At the time I felt very much alone in that physical church in my small Massachusetts town and within the larger world community of the Roman Catholic Church. I eventually left the Church again. It was far more conscious than the drift away in my twenties had been and it was deeply, wrenchingly painful. Today I learned that I was not really alone that day in my support of same-sex marriage. Today I learned that there is a group called Catholics for Marriage Equality. They describe themselves this way:

“Faithful Roman Catholics throughout the United States are raising their voices in support of civil marriage for same-sex couples. Become part of our united effort to create effective and respectful responses to our bishops' opposition to same-sex civil marriage.

As Roman Catholics, we differentiate between sacramental marriage and civil marriage. Therefore, we perceive that same-sex civil marriage poses no threat to our Church.”

Can I have a Hallelujah?


Anonymous said...

you got it, Hallelujah!!!!!


Pink Granite said...

Thanks Gail!

Wendy said...

so interesting. My mum was brought up catholic and is now not. I find it refreshing to find someone who is religious and not biggoted which I know sounds awful but in the past years I have found this to be the case with so many people I talk to. Its one of the reasons I cant get along with organised religion.
I love your take on it and your open minded kind nature.

Irene said...

Thanks for posting this. I grew up Catholic and was very active with youth groups when I was in high school. There were many reasons why I stopped going to church or feeling comfortable at church. Yes, most of it had to do with bringing politics into church and telling us who and what to vote for. At one mass they even told us NOT to listen to a particular local radio show. I tried going back to church, about the time of the elections and the well known prop 8 issue having to do with gay marriage. At that mass they passed out glossy color fliers denouncing prop 8 and who to vote for. I couldn't believe it. It was almost like a witch hunt attitude. I haven't been back to church since. It kind of makes me sad, in a way, because I feel the need to attend church, but not when politics are involved like that. I kind of thought church was supposed to be welcoming to all. It felt anything but welcoming.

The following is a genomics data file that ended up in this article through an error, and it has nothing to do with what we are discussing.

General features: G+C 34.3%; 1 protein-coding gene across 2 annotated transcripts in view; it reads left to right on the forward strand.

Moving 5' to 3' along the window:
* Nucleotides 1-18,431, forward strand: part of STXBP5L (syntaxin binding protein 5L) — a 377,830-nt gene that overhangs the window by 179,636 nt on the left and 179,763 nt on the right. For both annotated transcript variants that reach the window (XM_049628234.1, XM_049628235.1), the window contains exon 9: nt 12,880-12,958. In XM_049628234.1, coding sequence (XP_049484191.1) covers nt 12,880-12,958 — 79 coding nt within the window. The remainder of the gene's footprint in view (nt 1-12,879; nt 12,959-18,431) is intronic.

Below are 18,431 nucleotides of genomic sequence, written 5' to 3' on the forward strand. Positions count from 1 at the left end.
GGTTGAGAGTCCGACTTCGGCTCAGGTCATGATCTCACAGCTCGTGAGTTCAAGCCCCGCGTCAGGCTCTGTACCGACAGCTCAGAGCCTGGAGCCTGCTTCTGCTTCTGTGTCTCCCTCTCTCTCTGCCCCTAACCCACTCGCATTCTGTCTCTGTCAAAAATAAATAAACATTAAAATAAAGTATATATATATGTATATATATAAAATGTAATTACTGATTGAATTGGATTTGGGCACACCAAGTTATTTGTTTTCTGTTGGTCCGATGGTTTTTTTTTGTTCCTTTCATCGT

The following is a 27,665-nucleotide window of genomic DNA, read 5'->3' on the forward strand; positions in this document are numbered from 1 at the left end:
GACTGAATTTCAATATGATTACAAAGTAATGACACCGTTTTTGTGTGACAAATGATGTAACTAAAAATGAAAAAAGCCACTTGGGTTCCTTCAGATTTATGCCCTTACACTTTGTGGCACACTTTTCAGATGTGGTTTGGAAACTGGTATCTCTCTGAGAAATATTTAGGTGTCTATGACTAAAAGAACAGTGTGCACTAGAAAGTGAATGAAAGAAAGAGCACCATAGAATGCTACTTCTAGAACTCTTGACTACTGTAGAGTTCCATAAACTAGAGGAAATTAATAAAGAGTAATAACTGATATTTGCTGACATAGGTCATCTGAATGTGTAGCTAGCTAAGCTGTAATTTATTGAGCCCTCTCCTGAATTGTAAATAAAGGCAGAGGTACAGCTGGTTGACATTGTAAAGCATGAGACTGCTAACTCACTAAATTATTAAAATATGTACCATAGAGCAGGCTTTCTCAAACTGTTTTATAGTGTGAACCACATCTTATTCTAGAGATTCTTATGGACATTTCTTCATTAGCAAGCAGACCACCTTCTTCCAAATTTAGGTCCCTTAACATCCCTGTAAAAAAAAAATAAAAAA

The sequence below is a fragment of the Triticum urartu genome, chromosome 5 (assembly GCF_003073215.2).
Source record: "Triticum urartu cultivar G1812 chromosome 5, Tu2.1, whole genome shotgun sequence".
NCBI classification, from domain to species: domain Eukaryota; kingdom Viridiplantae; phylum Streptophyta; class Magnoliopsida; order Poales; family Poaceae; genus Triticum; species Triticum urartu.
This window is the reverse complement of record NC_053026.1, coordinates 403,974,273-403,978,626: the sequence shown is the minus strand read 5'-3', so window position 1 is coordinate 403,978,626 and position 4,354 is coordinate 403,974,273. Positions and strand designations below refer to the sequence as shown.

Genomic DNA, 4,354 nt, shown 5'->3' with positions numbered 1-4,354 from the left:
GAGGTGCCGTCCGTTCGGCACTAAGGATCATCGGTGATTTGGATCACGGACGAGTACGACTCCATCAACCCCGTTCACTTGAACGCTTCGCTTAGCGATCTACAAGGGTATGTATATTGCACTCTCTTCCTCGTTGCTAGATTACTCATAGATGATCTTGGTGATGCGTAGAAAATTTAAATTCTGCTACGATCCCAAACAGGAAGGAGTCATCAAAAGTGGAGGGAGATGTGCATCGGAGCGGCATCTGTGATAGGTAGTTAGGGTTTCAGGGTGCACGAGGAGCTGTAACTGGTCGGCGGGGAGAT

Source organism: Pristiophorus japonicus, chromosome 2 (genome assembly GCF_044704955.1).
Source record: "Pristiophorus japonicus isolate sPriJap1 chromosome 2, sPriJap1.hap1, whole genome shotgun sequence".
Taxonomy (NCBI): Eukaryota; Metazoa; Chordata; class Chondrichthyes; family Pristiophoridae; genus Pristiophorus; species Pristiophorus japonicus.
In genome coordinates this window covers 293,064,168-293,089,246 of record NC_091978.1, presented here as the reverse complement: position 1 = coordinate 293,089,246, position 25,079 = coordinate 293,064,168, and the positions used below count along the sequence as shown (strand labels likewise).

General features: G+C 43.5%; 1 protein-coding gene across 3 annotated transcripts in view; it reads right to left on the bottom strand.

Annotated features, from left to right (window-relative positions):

Sue said...

Hallelujah! Hallelujah! Hallelujah!

Things in churches have changed drastically over the years and they fail to keep up with the times. What happened to 'love thy brother'? Aren't we all equal? And who are "they" to judge and condem anyway? They (total generalization) seem to have lost sight over what's important...

I really enjoyed this post and well done for taking a stand!

Sue X